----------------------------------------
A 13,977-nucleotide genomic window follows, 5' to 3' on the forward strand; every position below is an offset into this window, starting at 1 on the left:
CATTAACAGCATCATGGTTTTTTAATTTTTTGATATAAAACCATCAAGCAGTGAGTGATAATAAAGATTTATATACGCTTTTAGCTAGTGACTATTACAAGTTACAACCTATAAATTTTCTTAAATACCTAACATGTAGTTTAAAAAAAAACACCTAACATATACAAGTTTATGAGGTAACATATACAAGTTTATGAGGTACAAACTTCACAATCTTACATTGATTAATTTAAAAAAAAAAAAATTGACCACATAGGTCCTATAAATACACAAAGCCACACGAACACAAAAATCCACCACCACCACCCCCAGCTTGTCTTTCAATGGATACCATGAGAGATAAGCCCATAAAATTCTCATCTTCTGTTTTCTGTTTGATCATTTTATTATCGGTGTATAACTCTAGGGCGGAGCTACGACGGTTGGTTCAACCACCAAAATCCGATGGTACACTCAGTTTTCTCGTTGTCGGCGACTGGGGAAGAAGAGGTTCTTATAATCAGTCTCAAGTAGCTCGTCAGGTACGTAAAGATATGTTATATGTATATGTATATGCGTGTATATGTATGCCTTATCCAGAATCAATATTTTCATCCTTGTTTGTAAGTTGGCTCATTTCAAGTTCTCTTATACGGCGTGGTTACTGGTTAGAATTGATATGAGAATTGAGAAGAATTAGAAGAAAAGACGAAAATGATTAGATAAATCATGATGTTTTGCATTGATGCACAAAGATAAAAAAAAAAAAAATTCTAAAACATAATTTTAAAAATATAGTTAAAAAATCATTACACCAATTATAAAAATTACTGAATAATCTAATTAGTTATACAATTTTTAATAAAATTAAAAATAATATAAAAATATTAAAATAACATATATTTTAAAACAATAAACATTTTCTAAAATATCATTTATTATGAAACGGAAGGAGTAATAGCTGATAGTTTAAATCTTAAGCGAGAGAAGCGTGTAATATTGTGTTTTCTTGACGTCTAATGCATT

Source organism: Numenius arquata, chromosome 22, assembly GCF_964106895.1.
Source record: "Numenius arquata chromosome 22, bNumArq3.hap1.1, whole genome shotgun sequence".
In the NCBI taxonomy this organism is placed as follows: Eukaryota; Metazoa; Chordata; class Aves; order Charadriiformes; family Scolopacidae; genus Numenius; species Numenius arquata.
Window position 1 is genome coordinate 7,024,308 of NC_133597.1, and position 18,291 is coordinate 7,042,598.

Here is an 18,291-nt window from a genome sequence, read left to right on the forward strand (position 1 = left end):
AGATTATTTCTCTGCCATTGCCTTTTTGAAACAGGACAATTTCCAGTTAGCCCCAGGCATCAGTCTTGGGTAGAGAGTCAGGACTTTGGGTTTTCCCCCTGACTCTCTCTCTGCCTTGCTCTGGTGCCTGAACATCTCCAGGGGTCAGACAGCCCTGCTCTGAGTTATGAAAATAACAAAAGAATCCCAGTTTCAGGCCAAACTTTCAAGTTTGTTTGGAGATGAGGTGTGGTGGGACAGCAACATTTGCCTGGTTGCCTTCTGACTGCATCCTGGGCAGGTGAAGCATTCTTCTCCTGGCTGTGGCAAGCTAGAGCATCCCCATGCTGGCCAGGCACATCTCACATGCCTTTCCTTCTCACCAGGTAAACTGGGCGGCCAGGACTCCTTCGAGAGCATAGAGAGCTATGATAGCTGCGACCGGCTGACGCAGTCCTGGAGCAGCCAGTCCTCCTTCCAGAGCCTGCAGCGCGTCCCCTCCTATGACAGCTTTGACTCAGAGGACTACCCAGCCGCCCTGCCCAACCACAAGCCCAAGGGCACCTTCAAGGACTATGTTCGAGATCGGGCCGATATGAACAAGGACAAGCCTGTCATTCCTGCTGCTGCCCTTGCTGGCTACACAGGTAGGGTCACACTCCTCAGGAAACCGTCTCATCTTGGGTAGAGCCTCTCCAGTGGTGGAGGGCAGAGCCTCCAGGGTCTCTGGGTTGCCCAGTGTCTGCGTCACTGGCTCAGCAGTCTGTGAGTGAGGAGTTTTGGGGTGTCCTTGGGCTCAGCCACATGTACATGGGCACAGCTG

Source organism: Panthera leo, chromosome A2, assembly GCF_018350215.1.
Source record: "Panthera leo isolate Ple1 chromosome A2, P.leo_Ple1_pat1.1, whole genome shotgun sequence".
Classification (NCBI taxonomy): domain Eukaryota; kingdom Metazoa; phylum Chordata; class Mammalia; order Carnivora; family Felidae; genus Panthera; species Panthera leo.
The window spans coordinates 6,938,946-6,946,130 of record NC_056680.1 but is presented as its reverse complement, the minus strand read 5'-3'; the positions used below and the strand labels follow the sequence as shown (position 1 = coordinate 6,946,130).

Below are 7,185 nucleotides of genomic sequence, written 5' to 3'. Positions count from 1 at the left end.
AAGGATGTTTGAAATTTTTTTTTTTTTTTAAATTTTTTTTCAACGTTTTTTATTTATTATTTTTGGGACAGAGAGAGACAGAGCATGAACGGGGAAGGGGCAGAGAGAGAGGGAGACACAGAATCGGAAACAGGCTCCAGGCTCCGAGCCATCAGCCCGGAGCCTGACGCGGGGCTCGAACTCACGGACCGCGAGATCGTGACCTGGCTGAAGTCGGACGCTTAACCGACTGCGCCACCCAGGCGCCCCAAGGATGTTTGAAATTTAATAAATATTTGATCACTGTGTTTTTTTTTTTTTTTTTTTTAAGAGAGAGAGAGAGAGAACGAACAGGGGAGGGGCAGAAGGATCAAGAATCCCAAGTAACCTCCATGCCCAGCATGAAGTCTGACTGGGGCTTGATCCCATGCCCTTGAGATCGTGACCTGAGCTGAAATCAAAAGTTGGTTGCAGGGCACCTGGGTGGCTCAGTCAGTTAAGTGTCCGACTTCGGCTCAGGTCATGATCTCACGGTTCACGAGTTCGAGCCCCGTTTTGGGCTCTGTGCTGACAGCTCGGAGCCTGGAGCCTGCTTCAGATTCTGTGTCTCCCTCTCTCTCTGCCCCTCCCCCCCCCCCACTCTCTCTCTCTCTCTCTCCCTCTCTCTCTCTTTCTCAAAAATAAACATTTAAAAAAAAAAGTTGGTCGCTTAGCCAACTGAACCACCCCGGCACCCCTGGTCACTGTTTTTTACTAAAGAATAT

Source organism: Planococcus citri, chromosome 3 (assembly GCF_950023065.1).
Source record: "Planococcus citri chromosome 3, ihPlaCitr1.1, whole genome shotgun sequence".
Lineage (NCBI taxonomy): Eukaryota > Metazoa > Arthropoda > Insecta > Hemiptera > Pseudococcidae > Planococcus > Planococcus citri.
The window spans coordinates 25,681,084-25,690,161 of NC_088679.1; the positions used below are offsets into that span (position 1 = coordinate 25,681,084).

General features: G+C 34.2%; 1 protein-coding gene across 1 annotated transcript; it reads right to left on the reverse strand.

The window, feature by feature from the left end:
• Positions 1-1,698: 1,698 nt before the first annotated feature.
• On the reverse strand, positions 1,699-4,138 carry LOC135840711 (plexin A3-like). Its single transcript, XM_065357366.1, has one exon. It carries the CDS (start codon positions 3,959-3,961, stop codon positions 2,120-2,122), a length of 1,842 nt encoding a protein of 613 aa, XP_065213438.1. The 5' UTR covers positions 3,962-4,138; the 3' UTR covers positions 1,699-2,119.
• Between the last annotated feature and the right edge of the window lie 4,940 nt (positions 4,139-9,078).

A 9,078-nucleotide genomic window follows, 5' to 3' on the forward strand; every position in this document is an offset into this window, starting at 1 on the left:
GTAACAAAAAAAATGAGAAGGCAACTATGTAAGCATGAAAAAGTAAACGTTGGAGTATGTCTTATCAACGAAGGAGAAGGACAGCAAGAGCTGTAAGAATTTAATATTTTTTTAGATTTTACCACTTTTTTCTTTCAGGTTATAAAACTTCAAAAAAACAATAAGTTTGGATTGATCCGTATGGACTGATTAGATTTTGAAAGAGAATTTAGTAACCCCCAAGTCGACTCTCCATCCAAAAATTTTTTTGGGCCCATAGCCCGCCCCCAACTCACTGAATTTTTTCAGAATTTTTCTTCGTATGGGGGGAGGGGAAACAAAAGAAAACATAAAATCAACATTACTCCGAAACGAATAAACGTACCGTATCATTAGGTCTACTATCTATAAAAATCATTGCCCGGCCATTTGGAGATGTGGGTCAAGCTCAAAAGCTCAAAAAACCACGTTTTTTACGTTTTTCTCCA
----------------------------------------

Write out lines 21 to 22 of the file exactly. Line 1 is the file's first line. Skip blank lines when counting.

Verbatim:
• Positions 1-1,698: 1,698 nt before the first annotated feature.
• On the reverse strand, positions 1,699-4,138 carry LOC135840711 (plexin A3-like). Its single transcript, XM_065357366.1, has one exon. It carries the CDS (start codon positions 3,959-3,961, stop codon positions 2,120-2,122), a length of 1,842 nt encoding a protein of 613 aa, XP_065213438.1. The 5' UTR covers positions 3,962-4,138; the 3' UTR covers positions 1,699-2,119.